24 March 2016

Waterstones Children’s Book Prize winner Lisa Williamson on writing for Young Adults

by Eli Keren Author Interviews

We’ve been running children’s writing courses for children’s/Young Adult writers for a few years now, and we thought it was time to catch up with a former student of ours, who’s gone on to do great things in the world of Young Adult Fiction. Lisa Williamson studied with us back in 2012 and her debut novel The Art of Being Normal, published at the beginning of 2015, went on to win the Waterstones Older Fiction Childrens’ Book Prize and is currently shortlisted for the Young Adult Book Prize – along with The Curious Tale of the Lady Caraboo by our Writing for Children course tutor Catherine Johnson. Here, she tells us all about her recent success and what comes next.

So what does the future hold for The Art of Being Normal? Which languages is it being translated into, which countries will it be landing in?
It’s already out in the wild in Brazil, Spain (in both Spanish and Catalan) and Germany. Rights have also been sold to Taiwan, France, Italy and Holland. It launches in the US in late May and I’m hoping to go over to New York to do a spot of promotion, something I’m VERY excited about! We’ve also has some interest in developing The Art of Being Normal for film/TV. It’s very early days though.

Can you tell us any more details about your forthcoming novel? How’s it coming along?
It’s coming along slowly but surely. I’ve definitely fallen foul of ‘difficult second novel syndrome’, with lots of false starts and moments of mad panic and low self-confidence. On one hand it’s such a privilege and luxury to have the opportunity to write a second book, on the other, there’s a lot of pressure to deliver something that lives up to the first, especially if it does well. I’m trying to block all those voices out though and let the character and story lead the way. It’s another YA title and focuses on a difficult mother and daughter relationship. All being well, it will be published in early 2017.

So your next novel is also aimed at the young adult audience. Do you feel like you might go over to writing for adults at some point, or is YA the long game for you?
YA is the long game. I love writing for teenagers. It feels totally natural and is definitely where I am happiest. The UK YA industry is buzzing right now. Every boundary is being pushed and every box ticked, and I’m so excited to be a part of that. It’s also an extraordinarily friendly world – warm, welcoming, supportive and inclusive, with lots of opportunities for interaction. I’ve made so many amazing new friends since joining the community, and hope to make lots more.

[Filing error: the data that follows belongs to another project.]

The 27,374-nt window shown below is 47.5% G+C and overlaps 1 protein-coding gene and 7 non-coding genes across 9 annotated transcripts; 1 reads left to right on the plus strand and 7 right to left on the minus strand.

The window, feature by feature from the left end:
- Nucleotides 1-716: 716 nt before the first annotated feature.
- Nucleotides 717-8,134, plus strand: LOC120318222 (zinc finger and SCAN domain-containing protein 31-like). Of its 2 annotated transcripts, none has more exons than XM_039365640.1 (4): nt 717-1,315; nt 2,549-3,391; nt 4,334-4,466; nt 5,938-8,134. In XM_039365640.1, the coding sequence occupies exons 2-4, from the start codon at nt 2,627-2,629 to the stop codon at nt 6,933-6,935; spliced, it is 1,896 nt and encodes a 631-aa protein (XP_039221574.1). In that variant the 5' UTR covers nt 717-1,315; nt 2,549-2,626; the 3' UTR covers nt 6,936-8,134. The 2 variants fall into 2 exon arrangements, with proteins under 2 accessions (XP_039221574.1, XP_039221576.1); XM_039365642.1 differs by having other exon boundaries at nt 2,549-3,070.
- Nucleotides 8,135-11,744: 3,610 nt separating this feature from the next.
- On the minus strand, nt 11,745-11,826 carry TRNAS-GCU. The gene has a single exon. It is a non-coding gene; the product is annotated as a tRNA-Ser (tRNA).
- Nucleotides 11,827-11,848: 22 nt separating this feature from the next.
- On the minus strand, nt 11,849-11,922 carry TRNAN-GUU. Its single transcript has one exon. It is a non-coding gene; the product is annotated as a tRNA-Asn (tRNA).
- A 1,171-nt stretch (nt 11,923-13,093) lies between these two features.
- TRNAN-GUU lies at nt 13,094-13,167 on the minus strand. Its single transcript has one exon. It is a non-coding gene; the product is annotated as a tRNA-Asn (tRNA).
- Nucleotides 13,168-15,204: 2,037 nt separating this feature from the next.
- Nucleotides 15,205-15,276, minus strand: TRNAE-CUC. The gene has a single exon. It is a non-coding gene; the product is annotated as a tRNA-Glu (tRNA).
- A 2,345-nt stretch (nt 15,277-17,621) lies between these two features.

How has the experience of writing your second novel differed from your first?
I wrote the first with no expectations. Although publication was always the goal, it felt like a crazy dream until almost the very last moment. Writing under contract is very different. I feel a far greater responsibility towards my readers now. When I was writing The Art of Being Normal, it was hard to imagine the general public ever reading it and having an opinion, whereas now that’s an inevitability and one I can’t help but take into account when I’m writing. I want to satisfy the people who enjoyed The Art of Being Normal while also offering something new and unexpected. At the same time, I sort of want to block all that out and just tell the story that’s in my heart. It’s a difficult balancing act with lots of second guessing. I’m getting there though. It’s all a steep learning curve and I imagine I’ll keep on learning with every new book.

Aside from your next novel, what other projects are you working on right now, writing or otherwise?
I’m writing a short story for an upcoming YA anthology called I’ll Be Home for Christmas, which will be raising money for the homeless charity Crisis. It’s out in the Autumn and I’m very excited about it. I’m also appearing at various different literary festivals (which I love doing) and squeezing in the odd school visit. Finally, all being well, I’ll be starting work on a third novel.

What one piece of advice would you give to someone who wanted to write a YA novel?
Do it because you genuinely want to write about teenagers, not because YA is selling well right now and you fancy jumping on the bandwagon. Don’t condescend or feel like you have to overdo the teenage lingo or pop-culture references (they date really fast). Just write honestly and from the heart. Teenagers are amazing, they can spot a faker a mile off. Also, read as much YA fiction as you can to get your hands on to see what else is out there.

As well as expert teaching from published authors, all our three- and six-month novel-writing courses offer dedicated modules on submitting your novel to literary agents – and include sessions on writing a synopsis and preparing a covering letter. Click for more information or to apply for our creative writing courses.

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